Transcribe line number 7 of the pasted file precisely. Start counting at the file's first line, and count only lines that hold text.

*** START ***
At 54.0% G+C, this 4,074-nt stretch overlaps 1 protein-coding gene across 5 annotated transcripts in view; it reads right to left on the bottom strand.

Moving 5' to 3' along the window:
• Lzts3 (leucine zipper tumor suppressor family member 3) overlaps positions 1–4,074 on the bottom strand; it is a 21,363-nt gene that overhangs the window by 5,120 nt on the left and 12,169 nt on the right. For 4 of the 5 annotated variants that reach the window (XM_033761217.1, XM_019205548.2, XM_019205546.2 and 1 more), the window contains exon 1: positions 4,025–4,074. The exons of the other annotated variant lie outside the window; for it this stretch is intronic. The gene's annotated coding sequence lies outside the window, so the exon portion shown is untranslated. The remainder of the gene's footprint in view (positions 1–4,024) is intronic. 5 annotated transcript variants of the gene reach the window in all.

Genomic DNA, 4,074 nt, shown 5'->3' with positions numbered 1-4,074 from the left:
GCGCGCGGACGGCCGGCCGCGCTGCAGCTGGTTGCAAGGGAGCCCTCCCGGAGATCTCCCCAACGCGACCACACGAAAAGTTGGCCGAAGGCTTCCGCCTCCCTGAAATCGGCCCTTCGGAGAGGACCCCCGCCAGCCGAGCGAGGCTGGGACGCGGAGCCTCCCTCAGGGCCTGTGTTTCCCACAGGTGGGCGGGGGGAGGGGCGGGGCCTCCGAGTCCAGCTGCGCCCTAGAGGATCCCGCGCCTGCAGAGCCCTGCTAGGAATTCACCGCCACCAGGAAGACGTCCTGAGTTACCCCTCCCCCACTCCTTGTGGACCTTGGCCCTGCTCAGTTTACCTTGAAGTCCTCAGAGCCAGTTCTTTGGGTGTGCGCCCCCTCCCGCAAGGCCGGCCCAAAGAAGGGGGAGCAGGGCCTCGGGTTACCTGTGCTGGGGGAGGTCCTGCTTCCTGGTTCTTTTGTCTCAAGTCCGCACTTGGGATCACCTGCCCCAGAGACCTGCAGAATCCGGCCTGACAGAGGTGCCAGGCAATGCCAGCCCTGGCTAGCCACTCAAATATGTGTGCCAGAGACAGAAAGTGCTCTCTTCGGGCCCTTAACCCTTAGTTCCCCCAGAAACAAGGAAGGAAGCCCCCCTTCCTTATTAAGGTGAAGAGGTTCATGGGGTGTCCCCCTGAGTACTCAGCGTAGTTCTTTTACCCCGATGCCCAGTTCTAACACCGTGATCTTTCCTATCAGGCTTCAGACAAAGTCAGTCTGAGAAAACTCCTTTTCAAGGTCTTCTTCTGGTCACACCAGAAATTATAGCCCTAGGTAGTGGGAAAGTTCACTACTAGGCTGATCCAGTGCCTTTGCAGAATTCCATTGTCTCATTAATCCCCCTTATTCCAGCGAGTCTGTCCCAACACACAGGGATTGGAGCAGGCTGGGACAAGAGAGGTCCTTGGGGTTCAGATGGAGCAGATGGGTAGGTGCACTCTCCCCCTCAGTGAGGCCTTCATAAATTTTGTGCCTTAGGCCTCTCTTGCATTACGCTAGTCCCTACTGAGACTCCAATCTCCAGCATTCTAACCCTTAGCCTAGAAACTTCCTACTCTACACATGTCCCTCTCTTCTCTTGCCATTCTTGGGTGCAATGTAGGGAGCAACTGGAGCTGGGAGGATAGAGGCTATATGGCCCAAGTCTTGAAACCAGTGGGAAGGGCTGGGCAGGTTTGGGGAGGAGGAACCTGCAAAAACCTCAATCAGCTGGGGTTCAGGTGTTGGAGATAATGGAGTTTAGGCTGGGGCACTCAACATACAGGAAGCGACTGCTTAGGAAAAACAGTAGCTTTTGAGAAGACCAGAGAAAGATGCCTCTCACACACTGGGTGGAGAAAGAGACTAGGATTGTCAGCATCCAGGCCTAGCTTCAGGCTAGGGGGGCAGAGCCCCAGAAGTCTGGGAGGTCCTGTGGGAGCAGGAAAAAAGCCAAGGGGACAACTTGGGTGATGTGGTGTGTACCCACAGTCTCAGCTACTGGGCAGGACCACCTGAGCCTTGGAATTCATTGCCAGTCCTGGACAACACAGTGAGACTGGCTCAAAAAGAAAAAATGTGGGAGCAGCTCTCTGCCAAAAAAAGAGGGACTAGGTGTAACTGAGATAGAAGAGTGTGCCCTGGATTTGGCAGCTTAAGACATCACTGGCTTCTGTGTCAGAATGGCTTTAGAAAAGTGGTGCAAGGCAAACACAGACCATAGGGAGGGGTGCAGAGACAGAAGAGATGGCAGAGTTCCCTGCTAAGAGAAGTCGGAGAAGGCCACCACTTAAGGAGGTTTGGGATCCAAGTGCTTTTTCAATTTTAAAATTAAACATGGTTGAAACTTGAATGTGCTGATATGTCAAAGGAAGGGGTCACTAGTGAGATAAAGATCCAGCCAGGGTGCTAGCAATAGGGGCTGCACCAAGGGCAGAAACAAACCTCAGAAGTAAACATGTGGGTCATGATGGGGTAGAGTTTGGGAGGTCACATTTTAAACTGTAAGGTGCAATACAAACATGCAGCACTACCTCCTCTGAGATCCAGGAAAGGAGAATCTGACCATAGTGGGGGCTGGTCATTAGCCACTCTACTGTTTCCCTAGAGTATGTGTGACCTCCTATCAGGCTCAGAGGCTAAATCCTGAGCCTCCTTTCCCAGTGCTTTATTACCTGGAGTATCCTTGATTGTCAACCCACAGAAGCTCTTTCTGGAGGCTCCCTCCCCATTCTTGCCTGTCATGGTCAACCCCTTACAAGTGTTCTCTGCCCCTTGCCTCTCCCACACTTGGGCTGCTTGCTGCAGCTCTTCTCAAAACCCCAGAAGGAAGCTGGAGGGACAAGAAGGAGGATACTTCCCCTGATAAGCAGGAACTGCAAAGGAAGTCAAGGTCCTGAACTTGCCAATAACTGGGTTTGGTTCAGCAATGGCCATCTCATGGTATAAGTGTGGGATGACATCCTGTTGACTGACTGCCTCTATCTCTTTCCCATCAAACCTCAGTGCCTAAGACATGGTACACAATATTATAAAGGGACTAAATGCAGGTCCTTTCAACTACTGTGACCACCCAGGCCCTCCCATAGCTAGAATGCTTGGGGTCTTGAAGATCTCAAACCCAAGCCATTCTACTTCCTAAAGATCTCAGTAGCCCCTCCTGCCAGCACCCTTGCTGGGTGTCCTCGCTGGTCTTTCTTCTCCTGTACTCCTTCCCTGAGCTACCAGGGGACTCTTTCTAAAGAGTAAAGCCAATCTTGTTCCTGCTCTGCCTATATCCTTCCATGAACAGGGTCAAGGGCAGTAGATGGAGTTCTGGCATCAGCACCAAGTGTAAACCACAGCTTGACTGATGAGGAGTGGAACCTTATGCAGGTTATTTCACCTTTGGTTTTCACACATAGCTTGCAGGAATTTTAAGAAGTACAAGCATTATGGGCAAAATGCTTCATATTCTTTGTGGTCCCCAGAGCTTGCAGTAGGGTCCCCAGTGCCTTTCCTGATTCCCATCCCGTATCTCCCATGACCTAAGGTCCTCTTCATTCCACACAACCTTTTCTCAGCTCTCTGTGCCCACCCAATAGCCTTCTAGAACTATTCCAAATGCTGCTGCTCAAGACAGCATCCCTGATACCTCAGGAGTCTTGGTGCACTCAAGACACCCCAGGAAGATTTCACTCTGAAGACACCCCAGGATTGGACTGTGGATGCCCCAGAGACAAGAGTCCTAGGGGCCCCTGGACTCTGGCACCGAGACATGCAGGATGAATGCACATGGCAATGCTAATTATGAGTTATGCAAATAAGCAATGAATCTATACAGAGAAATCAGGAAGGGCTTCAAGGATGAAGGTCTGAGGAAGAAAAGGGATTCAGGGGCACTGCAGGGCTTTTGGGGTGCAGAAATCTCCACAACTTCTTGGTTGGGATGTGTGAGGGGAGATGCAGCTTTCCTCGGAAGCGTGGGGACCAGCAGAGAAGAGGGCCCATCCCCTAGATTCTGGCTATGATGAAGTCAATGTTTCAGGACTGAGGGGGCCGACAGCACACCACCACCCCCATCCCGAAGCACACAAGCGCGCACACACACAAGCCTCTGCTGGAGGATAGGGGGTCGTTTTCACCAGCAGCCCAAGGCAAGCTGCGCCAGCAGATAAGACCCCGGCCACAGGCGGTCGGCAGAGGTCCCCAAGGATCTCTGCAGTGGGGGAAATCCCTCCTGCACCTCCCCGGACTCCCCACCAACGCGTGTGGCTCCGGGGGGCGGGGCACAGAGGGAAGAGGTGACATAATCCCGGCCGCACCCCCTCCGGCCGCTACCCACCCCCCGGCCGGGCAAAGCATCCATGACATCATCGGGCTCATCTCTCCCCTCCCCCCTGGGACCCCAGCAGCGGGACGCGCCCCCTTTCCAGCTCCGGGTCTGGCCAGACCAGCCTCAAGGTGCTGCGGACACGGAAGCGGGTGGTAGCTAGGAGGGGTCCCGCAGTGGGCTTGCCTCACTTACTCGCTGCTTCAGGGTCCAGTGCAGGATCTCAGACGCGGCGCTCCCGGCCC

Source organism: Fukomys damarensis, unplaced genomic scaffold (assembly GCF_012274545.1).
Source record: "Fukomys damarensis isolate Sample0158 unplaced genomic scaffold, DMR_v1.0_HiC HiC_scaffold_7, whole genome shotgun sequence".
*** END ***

Source record: "Fukomys damarensis isolate Sample0158 unplaced genomic scaffold, DMR_v1.0_HiC HiC_scaffold_7, whole genome shotgun sequence".